The little farm with a big conscience (and good vibes)

Most of us rely on our local farmers for our food, but others rely on them for their livelihoods.

On an urban 11 acre farm just outside Port Kembla in NSW, young people and refugees are being offered work and mentorship. The produce is sold to the local community through fruit and vegetable boxes, and to local cafes and restaurants.

Under the guidance of Farm Manager Emily Henderson, the property produces more than 40 seasonal fruits, vegetables and herbs all year round as well as free-range pork, lamb, honey and eggs.

Farming is in Emily Henderson’s blood.

Farming is in Emily’s blood with her dad growing merino wool in New Zealand and market gardening in the Falkland Islands.

“Then, during my teenage years, my father managed one of those country estates that had pheasant shoots and romantic highland cattle,” she recalls. Stepping away from the Jane Austen imagery, Emily is putting in the hard yards at Green Connect.

Good vibes

The little farm with a big conscience is all about creating jobs for those with barriers to employment, especially young people, former refugees and First Nations people. The work is mainly prepping and planting garden beds.

“Often it is physically hoeing, forking, planting, weeding. It’s not easy but there is variety,” she says.

It’s more about the spirit as well being part of a group, feeling supported and doing something where you feel welcome. It’s got a good vibe.

On the 11 acres, there are 21 garden beds, 150 metres long. There are six pigs, 120 chooks, beehives, as well as sheep, goats and alpacas.

The farm has a loyal following, not just from locals but people who want to source ethical food that hasn’t travelled thousands of kilometres.

The farm is creating opportunities for those with barriers to employment.

Connecting kids with their food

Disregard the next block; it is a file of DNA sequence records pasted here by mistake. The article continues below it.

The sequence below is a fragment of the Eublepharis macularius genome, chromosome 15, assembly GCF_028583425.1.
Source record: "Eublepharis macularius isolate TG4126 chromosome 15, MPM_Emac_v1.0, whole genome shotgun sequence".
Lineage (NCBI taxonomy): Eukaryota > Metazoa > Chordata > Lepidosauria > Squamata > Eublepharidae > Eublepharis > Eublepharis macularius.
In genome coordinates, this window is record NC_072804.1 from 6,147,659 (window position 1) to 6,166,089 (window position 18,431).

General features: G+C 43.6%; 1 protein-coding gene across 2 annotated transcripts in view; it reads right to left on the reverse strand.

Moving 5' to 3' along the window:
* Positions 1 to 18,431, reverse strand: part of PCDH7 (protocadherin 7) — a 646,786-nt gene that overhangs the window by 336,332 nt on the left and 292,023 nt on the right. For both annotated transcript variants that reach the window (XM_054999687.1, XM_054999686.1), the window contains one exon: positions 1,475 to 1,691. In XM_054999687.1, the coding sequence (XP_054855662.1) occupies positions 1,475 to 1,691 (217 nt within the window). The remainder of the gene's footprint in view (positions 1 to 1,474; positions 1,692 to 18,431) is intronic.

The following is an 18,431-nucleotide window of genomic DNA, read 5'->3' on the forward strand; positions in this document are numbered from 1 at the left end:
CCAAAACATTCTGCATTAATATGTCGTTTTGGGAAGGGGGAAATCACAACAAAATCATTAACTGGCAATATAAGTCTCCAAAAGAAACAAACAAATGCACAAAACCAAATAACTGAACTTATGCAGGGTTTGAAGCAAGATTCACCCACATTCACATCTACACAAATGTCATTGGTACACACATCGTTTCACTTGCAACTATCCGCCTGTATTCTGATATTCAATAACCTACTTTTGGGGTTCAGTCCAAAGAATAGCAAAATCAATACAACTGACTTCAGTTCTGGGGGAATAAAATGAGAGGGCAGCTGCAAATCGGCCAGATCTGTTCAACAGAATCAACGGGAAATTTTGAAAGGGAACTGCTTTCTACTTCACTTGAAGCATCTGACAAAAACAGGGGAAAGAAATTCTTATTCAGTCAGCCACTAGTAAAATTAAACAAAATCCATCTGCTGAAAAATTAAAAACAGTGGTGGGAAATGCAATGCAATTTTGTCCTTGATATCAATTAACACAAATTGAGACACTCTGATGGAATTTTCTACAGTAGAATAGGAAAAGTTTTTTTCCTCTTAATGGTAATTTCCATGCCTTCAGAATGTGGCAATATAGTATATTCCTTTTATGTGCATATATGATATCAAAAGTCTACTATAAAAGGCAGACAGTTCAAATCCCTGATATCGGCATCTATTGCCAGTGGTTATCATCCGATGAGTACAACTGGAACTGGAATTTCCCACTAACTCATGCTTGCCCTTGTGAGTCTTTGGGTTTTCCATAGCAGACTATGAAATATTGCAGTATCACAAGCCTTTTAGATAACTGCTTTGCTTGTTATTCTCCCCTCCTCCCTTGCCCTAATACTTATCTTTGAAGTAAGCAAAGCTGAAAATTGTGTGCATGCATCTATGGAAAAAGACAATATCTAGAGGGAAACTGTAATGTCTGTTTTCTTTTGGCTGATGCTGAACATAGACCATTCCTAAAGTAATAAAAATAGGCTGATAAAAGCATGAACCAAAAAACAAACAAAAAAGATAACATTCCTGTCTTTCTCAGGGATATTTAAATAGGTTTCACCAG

“The most rewarding thing for me is the children. Kids go to footy practice and head to Macca’s on the way home and eat a bacon and egg muffin but they’ve never actually held a chook before, or even seen a pig in their lives.

“I love showing kids around. We’re in a city. We’re in Wollongong. I’d love to see every school here come through Green Connect as part of their primary or secondary school experience.”

The food is sold locally to cafes, restaurants and the community.

The volume of food produced on the site is impressive given the farm is in an urban area, it’s incredibly steep and used to be an illegal dumping site. “I actually found another car the other day. We do regular soil testing on the garden beds, so we are on top of that. But it’s a real shame to still be uncovering rubbish from years gone by,” says Emily.

Fencing is still a work in process and a major source of stress for Emily. “We have to rely on grants for big projects like that. It’s in the pipeline.”

There are no sheep-yards and it has contributed to a lot of chaos, animal chasing and anxiety.

For those who’ve found a role at Green Connect Farm, it’s the one job where your boss would one day love to see all employees move on to something else. “To see people with barriers to employment coming through our system and being spat out the other end with a job, is fantastic.”

Here’s to more kids and more fences coming to Green Connect soon!

Hear more stories like this by subscribing to the Telling Our Story podcast on iTunes (or wherever you listen to podcasts) and follow podcast host Angie Asimus on Instagram for more updates.

The public can visit the Green Connect farm. It holds farm tours, school holiday farm play days and there’s even opportunities for corporate volunteering. Check it out here.

Angie Asimus

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